I recently had a long sit-down with Alex Nicholson, whom I’d briefly met a couple of weeks ago at the Equality Forum event for which I was blogging. Between an appearance on National Public Radio, a screening of the documentary “Ask Not” (which features him among others; see it June 16 on PBS) and a likely appearance on Campbell Brown’s CNN show, he graciously spent a couple of hours with me discussing all manner of things; some related to his organization and its mission, some about his life and background, and some general chitchat (a mutual specialty, it seems).

Alex grew up an only child in South Carolina, the son of a military dad, and left college after one year to join the Army. I asked the obvious question: “Did you know you were gay then?” Yes, he did. Well, then, why on earth join the military? His answer should have been unsurprising: “It was a non-issue in my head.” He knew of the policy, but wasn’t educated about it and somehow didn’t think it would be much of a problem. He might have been right, even though it didn’t turn out that way. The DADT policy is unclear, and randomly enforced. Some can go years with many fellow soldiers knowing they’re gay, while others are pushed out quickly. This inconsistency itself is enough to alert reasonable people that the policy ain’t right.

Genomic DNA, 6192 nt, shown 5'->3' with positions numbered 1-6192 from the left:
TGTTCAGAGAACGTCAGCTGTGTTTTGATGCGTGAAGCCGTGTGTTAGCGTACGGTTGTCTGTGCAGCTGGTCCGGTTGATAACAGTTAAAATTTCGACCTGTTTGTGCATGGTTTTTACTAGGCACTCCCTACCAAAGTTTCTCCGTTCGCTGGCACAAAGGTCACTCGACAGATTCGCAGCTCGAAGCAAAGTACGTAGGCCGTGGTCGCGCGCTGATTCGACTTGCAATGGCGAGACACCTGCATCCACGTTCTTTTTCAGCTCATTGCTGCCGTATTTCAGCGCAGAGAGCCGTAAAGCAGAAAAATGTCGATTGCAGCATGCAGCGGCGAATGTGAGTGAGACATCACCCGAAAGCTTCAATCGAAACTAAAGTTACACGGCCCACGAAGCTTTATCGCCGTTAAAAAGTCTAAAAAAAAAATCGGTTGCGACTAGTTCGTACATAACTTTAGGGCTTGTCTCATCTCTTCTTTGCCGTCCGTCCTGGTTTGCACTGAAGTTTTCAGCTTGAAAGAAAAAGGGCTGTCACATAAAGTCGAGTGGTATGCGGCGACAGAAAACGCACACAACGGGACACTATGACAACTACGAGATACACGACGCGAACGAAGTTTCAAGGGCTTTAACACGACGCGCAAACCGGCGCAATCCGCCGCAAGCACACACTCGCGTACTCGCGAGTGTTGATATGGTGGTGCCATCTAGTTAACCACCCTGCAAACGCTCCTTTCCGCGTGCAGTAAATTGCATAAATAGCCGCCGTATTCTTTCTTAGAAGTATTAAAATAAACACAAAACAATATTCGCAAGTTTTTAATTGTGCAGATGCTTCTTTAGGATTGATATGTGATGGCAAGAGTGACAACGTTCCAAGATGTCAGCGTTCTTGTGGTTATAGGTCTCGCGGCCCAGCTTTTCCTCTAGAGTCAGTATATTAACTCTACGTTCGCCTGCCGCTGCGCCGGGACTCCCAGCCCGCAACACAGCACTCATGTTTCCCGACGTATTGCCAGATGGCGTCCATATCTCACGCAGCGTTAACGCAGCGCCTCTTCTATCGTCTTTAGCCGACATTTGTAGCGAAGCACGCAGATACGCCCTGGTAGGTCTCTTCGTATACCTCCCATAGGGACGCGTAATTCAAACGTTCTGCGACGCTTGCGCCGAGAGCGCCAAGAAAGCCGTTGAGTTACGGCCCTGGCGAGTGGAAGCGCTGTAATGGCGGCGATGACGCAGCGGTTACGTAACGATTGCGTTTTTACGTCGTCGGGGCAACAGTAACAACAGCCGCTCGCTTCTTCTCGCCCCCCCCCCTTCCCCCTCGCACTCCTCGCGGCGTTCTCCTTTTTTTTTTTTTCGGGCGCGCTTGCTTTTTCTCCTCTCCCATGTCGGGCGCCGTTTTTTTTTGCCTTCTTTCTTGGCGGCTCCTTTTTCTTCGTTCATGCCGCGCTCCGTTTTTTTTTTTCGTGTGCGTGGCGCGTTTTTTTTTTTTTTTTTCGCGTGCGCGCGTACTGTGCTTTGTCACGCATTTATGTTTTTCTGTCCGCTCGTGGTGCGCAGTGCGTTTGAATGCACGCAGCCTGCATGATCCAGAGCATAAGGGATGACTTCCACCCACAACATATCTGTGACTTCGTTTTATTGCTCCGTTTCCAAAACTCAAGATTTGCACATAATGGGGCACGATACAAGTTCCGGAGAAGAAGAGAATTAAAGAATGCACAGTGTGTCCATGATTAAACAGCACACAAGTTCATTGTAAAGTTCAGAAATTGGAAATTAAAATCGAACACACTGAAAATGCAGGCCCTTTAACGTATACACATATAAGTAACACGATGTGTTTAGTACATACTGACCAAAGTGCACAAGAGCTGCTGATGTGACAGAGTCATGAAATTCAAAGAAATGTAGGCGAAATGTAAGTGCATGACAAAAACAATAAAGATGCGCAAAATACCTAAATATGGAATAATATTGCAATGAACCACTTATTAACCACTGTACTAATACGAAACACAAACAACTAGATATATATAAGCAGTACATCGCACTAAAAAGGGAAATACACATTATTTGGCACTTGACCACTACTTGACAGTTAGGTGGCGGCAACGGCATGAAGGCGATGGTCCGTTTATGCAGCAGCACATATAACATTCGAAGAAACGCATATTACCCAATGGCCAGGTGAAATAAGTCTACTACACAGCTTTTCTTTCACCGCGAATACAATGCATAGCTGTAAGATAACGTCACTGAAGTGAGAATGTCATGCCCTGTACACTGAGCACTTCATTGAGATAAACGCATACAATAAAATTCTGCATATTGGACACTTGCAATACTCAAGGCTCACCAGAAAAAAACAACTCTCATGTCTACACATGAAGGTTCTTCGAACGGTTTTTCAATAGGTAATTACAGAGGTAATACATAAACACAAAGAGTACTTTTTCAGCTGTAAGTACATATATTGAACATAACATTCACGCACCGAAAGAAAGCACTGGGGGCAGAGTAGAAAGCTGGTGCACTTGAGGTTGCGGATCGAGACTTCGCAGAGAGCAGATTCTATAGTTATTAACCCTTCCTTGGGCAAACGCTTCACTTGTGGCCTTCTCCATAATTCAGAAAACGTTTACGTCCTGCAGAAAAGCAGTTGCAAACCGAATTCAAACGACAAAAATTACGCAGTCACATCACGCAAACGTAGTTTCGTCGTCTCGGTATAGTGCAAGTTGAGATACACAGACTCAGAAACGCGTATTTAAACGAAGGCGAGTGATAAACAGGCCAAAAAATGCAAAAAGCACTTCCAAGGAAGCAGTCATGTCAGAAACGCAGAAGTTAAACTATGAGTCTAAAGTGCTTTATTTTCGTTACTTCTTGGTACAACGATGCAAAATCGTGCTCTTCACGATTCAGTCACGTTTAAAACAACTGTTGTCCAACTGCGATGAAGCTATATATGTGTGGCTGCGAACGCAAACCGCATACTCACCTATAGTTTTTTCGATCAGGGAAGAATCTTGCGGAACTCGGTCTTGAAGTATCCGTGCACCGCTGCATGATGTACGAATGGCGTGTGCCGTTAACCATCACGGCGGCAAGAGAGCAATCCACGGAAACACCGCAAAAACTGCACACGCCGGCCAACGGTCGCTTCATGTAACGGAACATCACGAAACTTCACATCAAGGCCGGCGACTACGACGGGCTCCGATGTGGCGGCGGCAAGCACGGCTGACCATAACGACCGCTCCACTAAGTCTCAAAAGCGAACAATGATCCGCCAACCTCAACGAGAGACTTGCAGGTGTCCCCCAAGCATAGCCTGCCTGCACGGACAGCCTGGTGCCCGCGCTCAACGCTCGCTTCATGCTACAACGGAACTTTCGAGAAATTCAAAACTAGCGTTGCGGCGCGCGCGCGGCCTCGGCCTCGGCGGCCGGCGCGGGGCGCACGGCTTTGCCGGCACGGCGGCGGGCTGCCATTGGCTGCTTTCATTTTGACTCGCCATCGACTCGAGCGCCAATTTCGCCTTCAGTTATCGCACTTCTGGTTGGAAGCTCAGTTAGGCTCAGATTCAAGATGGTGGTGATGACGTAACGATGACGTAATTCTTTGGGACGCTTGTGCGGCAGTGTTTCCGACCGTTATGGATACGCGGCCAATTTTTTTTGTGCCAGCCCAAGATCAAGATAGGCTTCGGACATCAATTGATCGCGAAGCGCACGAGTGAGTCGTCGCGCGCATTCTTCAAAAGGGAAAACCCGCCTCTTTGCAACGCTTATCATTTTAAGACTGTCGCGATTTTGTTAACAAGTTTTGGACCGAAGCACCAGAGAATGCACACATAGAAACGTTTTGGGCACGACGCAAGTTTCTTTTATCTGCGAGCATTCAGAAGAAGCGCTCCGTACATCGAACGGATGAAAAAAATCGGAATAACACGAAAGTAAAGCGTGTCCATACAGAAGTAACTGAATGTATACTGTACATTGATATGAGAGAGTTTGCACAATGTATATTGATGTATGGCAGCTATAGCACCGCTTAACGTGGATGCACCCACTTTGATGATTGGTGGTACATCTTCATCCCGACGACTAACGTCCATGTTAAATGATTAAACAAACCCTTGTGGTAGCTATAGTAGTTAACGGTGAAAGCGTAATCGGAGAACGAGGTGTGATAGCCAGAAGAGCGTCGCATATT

Alex Nicholson and his colleagues at Servicemembers United are doing something about it. When he founded the organization three years ago,  he followed the “do it yourself” model that seems to be the signature talent of millenials. Without funding,  SU established a website toehold, and then leveraged its influence through a series of ad hoc projects and initiatives co-sponsored by different, better established organizations. For example, SU created “the 12000 Flags for 12000 Patriots” campaign and then invited participation from the Human Rights Campaign, the (evil) Log Cabin Republicans, and the Servicemembers Legal Defense Network. “12,000 Flags” marked the shameful fact that 12,000 able servicemen and servicewomen had been discharged within fourteen years of the enactment of DADT. Here’s Alex, speaking at the event: